BMCR 2009.04.54

Interlocutore di se stesso: la dialettica di Marco Aurelio. Europaea memoria. Reihe 1, Studien. 58

, Interlocutore di se stesso: la dialettica di Marco Aurelio. Europaea memoria. Reihe 1, Studien. 58. Hildesheim/New York: Olms, 2008. vi, 269. ISBN 9783487136417. €34.80 (pb).

This polished Bologna thesis book executes a well-planned investigation into the discursive dynamics of the Meditations (aka Pensieri, Selbstbetrachtungen, Ethika, …).1 A neat introduction takes 3.11 to bits, term by term, to prompt enquiry into cognition as engine of ethics in the practice of this performance of writing. G takes the twelve volumes of memos to be essentially ‘unpublished’, and embraces the perturbation to author function that their serial inscription as instrument of moral self-patrol must dictate: the sole candidate for unitary composition can only be the whole graphematic praxis. Sub-divisions of text are interpretative impositions, not excluding the booking and capitulation filled out and introduced by Gataker’s edition (p.18 n.107); hence, as M[arcus] might put it, either thematic analysis across the web of loci similes extending between the thinking displayed across all these crammed pages and their cues in the Stoic universe, or else — no damn themes at all. (This sort of thing, G will show, or at any rate argue, is bound to make any one feel better.)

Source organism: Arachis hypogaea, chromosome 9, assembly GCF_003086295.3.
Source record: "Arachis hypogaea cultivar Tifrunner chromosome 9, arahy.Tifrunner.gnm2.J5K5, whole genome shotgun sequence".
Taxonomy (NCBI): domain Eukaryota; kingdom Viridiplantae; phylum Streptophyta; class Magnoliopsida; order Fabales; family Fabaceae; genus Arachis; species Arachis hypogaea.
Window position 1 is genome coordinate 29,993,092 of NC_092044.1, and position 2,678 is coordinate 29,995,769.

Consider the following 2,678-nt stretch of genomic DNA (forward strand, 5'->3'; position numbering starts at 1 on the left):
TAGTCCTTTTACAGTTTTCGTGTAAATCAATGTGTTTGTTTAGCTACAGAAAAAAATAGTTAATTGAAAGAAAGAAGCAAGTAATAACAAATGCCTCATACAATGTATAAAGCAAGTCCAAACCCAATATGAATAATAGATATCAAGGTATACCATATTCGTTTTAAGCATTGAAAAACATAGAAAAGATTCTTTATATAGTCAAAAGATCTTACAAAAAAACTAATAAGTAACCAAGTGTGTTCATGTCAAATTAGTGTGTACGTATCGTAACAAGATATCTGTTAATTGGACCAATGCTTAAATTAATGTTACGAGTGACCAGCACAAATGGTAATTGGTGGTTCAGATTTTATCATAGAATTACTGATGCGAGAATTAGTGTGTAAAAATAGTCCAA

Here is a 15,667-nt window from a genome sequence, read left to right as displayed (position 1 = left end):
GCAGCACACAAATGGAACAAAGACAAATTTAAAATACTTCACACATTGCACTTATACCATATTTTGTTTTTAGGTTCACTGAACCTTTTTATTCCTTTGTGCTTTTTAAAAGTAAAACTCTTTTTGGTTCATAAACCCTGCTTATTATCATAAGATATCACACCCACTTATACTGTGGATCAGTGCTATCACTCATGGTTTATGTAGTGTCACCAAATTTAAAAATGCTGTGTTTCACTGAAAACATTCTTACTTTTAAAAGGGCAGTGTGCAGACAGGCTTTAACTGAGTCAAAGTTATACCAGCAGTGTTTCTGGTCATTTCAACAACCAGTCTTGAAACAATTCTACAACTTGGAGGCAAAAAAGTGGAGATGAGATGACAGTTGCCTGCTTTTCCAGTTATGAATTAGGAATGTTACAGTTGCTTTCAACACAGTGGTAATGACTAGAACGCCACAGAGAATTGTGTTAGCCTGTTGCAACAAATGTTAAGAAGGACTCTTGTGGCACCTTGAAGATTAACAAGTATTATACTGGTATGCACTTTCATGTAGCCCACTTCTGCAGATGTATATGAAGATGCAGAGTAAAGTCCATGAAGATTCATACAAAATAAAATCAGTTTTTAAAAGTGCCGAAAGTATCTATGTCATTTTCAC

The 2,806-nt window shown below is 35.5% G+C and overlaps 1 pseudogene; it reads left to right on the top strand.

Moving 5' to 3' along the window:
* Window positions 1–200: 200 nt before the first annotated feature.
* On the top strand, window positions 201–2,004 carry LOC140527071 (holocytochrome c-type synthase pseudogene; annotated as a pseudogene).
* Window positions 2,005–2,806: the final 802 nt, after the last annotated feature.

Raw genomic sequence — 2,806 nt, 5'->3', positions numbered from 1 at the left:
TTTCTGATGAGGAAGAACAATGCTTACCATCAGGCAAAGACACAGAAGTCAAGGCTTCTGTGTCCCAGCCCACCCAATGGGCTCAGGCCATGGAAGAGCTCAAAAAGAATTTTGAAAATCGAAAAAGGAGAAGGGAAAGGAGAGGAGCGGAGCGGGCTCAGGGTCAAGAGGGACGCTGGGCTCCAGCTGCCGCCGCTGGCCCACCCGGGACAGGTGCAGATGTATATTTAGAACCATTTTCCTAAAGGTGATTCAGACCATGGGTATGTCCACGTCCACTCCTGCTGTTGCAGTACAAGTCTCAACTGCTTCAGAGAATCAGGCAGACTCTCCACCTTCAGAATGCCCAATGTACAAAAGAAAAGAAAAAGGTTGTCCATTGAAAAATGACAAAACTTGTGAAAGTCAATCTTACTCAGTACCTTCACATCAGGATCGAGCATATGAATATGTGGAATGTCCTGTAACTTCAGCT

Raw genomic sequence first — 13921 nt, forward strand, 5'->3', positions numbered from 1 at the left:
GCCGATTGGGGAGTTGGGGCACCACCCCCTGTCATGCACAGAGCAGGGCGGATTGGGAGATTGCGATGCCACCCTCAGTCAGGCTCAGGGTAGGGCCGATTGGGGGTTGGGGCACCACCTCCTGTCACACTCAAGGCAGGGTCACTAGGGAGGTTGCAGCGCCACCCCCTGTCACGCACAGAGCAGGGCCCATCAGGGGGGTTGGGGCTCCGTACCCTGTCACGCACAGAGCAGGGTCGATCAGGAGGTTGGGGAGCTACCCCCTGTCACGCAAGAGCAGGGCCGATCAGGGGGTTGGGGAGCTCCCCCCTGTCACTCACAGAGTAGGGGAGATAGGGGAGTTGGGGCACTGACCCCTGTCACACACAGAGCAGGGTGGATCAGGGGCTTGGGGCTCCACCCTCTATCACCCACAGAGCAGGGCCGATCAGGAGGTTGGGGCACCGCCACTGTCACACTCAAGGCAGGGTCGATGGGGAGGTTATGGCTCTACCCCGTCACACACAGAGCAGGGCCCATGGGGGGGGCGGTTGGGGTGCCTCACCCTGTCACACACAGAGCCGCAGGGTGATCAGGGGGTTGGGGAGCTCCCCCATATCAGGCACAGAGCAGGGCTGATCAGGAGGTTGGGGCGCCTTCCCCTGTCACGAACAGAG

Setting out a modus operandi which will treat patches of self-admonition as interactively clustering ‘families’ of thought within the ever-expanding corpus, rather than in terms of self-standing itemic loci similes, G will present an autodiegetic idiolect of intrasystemic glosses, where appropriate supplying ‘proto-‘ or ‘arche-types’ from doctrine formulated in Stoic teachings such as Epictetus (the main hypotext: p.26 n.132). Start from 9.9, immerse yourself in M, and you’ll hypertext to 9.23 with links to 2.16, 4.29, 8.34, 11.8; in the process, you’ll be engrossed by an ever more cohesive meshing of doctrine to description to formal argument as the differentially weighted and angled formulations weld together as instances of morphing between reality and realization and re-registration, while each move reinculcates the necessity of subscription to the law that variations (plural) must vary on uni-versality (unicum). G is intent on exploring relations demonstrated or posited between epistemology and deontics (Part I, ‘Theory’) and their formulation in shifts of writing instrumental to moral progress (Part II: ‘Structure’). That is, he means to orient his account to Marcus’ solo adventure as if from within.2